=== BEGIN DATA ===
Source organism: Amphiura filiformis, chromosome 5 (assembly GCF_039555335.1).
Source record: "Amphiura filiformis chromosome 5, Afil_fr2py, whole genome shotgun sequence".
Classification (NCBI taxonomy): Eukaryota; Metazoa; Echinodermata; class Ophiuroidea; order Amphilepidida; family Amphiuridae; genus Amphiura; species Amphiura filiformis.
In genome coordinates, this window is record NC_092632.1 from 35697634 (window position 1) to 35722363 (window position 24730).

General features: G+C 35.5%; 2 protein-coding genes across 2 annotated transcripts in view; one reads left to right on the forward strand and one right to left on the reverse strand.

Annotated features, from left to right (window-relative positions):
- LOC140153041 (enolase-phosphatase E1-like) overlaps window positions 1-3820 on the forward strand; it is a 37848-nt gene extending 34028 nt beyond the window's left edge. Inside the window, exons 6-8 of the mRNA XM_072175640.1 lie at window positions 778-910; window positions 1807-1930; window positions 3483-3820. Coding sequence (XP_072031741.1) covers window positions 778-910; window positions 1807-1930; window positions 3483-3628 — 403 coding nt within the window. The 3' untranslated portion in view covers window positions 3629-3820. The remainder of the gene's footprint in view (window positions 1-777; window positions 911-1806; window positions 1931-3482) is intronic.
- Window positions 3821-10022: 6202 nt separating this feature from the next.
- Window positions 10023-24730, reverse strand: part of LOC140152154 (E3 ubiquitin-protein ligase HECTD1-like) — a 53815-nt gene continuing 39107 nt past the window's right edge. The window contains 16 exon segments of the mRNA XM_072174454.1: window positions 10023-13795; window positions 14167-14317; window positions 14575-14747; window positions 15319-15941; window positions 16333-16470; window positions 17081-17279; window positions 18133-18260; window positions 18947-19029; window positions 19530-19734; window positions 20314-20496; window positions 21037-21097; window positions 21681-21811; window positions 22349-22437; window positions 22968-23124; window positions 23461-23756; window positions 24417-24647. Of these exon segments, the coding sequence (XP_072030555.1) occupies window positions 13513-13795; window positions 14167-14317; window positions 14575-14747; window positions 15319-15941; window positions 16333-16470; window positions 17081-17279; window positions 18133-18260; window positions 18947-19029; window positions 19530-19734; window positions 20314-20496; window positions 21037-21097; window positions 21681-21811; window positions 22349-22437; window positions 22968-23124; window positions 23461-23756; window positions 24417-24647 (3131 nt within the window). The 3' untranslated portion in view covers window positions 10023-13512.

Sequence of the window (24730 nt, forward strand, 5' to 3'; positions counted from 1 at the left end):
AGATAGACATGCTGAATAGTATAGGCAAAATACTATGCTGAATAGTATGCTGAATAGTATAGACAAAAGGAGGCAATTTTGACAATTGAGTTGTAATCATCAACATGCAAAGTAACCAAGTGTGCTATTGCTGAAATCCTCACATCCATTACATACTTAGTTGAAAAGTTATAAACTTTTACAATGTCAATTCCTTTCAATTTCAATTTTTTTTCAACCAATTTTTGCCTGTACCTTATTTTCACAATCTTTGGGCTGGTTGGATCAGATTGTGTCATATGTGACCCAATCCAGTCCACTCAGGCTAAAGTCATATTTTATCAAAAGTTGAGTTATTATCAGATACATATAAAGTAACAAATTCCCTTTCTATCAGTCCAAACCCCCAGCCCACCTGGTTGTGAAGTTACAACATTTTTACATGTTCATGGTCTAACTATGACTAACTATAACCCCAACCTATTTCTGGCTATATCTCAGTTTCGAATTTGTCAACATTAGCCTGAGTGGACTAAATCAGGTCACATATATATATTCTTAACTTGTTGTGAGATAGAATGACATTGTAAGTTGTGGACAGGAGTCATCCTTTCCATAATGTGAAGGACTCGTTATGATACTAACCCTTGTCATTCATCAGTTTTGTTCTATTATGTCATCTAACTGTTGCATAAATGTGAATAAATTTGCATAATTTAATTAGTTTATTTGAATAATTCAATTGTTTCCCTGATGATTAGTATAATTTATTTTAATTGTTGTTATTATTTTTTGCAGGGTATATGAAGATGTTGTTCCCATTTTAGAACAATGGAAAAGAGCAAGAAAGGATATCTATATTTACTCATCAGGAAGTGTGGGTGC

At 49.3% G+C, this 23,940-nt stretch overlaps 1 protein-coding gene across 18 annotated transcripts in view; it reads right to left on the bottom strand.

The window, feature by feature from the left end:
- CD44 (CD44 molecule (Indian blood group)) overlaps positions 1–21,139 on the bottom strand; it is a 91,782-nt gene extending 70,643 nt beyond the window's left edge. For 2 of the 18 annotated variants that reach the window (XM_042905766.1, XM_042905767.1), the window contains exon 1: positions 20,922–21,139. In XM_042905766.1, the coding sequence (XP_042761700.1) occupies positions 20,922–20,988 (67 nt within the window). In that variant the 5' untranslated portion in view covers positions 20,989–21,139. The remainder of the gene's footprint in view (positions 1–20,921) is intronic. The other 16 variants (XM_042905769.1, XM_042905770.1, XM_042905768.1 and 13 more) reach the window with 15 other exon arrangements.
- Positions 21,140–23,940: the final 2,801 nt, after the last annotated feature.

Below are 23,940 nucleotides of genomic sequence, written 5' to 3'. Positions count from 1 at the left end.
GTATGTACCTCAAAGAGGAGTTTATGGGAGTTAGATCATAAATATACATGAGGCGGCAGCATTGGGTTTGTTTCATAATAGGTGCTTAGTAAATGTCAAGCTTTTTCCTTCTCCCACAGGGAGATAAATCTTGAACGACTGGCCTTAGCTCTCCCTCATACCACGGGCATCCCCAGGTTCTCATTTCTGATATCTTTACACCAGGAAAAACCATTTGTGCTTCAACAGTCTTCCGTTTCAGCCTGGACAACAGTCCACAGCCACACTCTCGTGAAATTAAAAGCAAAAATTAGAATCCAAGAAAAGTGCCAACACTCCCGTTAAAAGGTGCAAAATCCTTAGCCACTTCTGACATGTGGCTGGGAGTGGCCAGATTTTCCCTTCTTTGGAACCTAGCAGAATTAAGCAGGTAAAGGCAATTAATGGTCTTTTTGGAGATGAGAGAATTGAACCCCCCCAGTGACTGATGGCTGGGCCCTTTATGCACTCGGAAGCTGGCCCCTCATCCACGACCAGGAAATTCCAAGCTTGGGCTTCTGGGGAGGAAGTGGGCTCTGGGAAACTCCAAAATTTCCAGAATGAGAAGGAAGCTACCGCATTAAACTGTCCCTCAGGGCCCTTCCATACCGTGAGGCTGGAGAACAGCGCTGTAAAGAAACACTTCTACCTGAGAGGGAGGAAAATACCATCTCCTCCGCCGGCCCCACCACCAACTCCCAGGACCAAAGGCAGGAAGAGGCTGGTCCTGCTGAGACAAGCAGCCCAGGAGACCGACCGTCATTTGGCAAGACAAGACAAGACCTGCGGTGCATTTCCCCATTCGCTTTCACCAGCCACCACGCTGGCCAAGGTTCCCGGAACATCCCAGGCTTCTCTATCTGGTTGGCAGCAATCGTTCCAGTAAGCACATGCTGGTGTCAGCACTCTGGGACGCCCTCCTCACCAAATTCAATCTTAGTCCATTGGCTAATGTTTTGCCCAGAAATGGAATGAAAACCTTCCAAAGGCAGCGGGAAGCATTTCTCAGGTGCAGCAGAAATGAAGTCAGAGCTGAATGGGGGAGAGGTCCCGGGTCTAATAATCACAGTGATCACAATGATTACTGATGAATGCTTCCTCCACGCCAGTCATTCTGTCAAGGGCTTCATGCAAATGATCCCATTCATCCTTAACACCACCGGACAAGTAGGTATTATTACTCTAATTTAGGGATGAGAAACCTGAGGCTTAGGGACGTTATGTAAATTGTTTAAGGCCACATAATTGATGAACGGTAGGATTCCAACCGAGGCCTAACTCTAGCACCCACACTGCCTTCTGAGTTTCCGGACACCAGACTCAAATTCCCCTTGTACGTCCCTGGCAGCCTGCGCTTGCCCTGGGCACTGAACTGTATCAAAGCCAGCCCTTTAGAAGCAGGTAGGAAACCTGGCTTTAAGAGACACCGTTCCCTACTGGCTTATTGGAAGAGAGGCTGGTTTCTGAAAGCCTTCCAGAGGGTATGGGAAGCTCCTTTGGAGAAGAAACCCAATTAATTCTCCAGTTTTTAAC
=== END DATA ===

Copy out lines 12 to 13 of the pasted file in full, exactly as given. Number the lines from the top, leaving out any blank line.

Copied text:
At 49.3% G+C, this 23,940-nt stretch overlaps 1 protein-coding gene across 18 annotated transcripts in view; it reads right to left on the bottom strand.

The window, feature by feature from the left end: